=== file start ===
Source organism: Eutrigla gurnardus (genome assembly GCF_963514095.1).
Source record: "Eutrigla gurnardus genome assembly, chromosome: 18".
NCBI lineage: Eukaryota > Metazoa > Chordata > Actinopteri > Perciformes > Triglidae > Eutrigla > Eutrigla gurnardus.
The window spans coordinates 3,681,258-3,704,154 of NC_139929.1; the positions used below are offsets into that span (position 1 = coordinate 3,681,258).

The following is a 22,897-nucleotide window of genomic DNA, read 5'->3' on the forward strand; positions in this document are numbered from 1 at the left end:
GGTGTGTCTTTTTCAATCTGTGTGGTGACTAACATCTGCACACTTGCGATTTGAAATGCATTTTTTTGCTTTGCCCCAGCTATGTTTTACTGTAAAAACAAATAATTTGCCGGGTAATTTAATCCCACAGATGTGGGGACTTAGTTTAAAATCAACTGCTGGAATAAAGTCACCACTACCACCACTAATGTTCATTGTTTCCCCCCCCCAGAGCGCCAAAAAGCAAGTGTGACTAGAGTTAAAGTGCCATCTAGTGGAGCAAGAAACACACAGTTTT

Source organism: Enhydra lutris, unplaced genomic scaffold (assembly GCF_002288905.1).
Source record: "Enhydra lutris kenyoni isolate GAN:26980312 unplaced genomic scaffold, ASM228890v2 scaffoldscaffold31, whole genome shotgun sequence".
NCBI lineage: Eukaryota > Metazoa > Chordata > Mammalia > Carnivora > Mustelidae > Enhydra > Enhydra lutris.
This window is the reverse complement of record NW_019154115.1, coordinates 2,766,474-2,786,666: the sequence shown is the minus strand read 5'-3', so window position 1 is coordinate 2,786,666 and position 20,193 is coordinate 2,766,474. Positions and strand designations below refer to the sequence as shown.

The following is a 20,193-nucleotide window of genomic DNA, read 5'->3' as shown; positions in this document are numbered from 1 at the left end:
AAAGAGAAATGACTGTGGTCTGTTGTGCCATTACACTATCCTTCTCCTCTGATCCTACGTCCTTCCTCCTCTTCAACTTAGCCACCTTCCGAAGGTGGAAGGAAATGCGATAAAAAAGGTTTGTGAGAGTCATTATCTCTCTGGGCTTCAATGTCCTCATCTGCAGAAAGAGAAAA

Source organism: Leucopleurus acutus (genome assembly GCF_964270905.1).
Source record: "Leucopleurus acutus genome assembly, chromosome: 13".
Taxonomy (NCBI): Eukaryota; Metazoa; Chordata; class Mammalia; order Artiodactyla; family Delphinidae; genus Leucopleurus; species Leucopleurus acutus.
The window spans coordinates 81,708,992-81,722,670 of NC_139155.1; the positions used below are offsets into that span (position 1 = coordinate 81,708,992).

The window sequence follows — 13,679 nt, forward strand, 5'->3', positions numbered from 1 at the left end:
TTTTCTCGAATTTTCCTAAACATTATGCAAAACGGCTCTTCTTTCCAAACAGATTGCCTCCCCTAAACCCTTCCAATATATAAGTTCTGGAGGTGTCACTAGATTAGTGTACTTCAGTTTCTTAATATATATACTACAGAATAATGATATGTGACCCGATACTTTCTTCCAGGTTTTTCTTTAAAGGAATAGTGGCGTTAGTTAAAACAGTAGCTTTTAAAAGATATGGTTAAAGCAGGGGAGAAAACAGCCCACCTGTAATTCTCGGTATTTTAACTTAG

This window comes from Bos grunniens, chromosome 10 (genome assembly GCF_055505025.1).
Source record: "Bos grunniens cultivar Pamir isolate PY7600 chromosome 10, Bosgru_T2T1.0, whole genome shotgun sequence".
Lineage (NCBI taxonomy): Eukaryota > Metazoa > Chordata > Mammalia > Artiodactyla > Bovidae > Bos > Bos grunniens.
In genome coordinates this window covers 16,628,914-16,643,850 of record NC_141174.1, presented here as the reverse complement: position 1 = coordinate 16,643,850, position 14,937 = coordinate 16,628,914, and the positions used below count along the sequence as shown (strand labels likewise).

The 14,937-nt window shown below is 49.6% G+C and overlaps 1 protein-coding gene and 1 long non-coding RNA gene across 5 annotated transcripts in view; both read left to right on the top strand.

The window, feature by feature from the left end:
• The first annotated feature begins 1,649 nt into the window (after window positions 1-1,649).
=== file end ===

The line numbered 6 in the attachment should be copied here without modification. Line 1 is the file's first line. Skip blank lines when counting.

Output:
GGTGTGTCTTTTTCAATCTGTGTGGTGACTAACATCTGCACACTTGCGATTTGAAATGCATTTTTTTGCTTTGCCCCAGCTATGTTTTACTGTAAAAACAAATAATTTGCCGGGTAATTTAATCCCACAGATGTGGGGACTTAGTTTAAAATCAACTGCTGGAATAAAGTCACCACTACCACCACTAATGTTCATTGTTTCCCCCCCCCAGAGCGCCAAAAAGCAAGTGTGACTAGAGTTAAAGTGCCATCTAGTGGAGCAAGAAACACACAGTTTT